As a builder, you know your customers want a building that serves its intended purpose. It’s even better if that building doesn’t cost a lot to own and operate. Heating outside air is often the most expensive energy budget item in a building. Harnessing free solar energy to heat the outside air can have a huge impact on a building’s energy needs; that energy can be captured with a “low-tech” transpired solar collector—best installed during initial construction—which will help heat the building during cold weather and lessen heat gain during hot weather.
According to the Department of Energy’s Federal Technology Alert: Transpired Collectors (Solar Preheaters for Outdoor Ventilation Air), “[A transpired collector] preheats the ambient air by up to 40°F, reducing all or a portion of the load on a heating system during daylight hours. Although the transpired collector may not be able to achieve the required indoor air temperature on cloudy days or when the outside temperature plummets, it provides useful energy and reduces utility bills.
“In addition to meeting a portion of a building’s heating load with clean, free solar energy, the transpired collector helps save energy and money in other ways,” the report continues. “It recaptures heat loss through a building’s south-facing wall; heat that escapes through the south wall is captured in the air space between the structural wall and the transpired collector and returned to the interior. Also, by introducing make-up air through ceiling-mounted ducts, the system eliminates the wasteful air stratification that often plagues high-ceiling buildings.” [Read or download the full Alert at https://bit.ly/airpreheat.]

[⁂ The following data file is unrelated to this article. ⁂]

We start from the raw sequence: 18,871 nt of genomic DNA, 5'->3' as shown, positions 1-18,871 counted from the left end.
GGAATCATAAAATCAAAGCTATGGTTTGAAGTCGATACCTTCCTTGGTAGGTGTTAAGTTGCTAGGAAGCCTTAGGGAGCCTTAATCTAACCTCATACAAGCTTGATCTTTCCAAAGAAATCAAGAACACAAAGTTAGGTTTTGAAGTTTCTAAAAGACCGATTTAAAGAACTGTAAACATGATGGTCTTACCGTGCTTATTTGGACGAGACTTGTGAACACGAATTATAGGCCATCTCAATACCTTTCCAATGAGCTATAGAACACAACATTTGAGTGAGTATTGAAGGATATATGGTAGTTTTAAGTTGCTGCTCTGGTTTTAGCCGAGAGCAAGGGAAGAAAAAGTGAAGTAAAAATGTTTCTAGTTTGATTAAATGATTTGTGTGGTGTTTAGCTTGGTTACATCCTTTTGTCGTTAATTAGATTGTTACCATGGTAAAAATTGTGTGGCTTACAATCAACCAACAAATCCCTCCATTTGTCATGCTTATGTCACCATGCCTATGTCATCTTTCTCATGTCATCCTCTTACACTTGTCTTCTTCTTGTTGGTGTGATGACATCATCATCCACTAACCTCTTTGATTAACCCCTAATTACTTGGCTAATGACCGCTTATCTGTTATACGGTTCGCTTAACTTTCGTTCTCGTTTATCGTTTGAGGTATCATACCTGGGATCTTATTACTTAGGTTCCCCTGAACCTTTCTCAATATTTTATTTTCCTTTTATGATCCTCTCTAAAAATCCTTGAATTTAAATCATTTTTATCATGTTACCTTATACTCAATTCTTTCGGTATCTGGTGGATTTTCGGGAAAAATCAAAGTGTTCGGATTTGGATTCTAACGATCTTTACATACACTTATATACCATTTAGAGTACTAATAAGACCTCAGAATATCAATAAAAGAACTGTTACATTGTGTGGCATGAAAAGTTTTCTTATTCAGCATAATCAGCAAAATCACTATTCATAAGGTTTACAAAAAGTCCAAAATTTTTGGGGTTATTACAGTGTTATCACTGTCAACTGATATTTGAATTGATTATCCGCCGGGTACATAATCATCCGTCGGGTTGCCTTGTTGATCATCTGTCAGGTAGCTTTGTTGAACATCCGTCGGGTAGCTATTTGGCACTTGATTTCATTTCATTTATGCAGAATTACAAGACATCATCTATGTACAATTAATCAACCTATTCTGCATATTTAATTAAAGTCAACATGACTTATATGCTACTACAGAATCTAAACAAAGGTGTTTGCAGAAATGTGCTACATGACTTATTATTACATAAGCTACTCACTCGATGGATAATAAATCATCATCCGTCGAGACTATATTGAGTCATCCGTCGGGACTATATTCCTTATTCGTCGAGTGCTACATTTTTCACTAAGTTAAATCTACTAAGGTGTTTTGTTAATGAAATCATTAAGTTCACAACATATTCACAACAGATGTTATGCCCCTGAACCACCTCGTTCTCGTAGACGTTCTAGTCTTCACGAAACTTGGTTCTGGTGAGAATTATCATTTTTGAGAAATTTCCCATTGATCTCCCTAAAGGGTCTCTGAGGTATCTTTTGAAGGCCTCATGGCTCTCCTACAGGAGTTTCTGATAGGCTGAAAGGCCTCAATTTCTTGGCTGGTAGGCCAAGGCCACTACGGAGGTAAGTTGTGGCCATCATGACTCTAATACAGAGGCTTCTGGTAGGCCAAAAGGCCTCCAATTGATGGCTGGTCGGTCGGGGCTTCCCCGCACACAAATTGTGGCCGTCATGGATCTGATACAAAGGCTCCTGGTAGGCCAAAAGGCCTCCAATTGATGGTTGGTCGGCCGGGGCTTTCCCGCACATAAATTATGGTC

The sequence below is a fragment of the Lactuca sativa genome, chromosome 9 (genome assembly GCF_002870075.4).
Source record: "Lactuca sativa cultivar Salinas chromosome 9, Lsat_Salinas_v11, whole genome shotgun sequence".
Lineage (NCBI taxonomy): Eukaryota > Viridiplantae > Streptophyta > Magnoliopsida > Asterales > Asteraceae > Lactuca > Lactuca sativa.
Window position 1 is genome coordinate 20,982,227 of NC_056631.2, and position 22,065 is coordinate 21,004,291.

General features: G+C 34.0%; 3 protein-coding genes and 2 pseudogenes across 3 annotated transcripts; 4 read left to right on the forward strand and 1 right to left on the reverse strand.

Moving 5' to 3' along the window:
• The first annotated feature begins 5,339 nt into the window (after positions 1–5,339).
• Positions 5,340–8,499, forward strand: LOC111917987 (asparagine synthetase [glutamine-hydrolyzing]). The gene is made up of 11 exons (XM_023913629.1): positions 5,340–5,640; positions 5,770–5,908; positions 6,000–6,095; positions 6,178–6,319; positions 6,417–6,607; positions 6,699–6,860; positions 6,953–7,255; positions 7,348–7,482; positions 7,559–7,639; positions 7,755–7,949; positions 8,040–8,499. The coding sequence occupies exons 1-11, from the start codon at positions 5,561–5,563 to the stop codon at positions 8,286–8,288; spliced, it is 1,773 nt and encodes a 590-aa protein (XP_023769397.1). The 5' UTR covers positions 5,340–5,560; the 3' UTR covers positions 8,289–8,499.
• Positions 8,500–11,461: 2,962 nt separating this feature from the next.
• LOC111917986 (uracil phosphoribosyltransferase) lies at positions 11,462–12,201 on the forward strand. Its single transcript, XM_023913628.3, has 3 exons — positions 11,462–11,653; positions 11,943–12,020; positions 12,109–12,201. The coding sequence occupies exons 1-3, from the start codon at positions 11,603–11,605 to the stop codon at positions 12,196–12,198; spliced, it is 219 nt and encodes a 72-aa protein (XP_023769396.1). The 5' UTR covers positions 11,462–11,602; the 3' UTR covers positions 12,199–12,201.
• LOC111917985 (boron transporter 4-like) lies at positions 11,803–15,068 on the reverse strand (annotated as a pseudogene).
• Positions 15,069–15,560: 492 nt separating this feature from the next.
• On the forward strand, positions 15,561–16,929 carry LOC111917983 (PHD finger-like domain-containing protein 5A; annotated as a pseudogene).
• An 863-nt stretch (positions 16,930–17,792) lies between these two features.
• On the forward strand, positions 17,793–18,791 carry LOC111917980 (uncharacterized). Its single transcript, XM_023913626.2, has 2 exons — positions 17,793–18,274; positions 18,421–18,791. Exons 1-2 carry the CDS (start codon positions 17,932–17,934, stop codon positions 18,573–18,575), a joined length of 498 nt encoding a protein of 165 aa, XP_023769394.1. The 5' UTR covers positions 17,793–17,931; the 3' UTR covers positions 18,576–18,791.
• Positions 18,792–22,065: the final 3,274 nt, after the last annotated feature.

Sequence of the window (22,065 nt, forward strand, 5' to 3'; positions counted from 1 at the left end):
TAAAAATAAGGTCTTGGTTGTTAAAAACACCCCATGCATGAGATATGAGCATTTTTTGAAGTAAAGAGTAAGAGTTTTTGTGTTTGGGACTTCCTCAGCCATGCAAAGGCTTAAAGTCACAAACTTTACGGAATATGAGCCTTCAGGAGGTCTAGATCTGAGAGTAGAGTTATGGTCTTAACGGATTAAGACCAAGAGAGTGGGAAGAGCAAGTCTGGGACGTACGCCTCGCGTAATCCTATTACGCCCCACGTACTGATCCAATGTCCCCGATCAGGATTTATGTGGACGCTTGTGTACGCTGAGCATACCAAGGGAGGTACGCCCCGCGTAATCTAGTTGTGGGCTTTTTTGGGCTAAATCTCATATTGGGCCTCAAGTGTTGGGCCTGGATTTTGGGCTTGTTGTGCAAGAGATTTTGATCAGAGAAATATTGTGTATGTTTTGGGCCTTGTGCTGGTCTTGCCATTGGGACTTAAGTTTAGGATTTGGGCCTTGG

ATAS International has been involved in the manufacture of transpired solar collector panels since 2002. In 2006, the company released its InSpire wall solar air heating system. Christian Vachon, P.Eng., M.Sc., Director of Solar Technology at ATAS, explained that solar collectors are used on commercial buildings requiring a large amount of air exchange. “Some buildings require a lot of outside air to be brought in; it’s really costly to have to frequently exchange and heat outside air. What the solar collector does is preheat the outside air for free.” Examples of buildings that are good candidates for transpired solar collectors include schools, hospitals, agricultural facilities, sports complexes, warehouses, office facilities, garages and workshops, and other facilities that require large amounts of air exchange.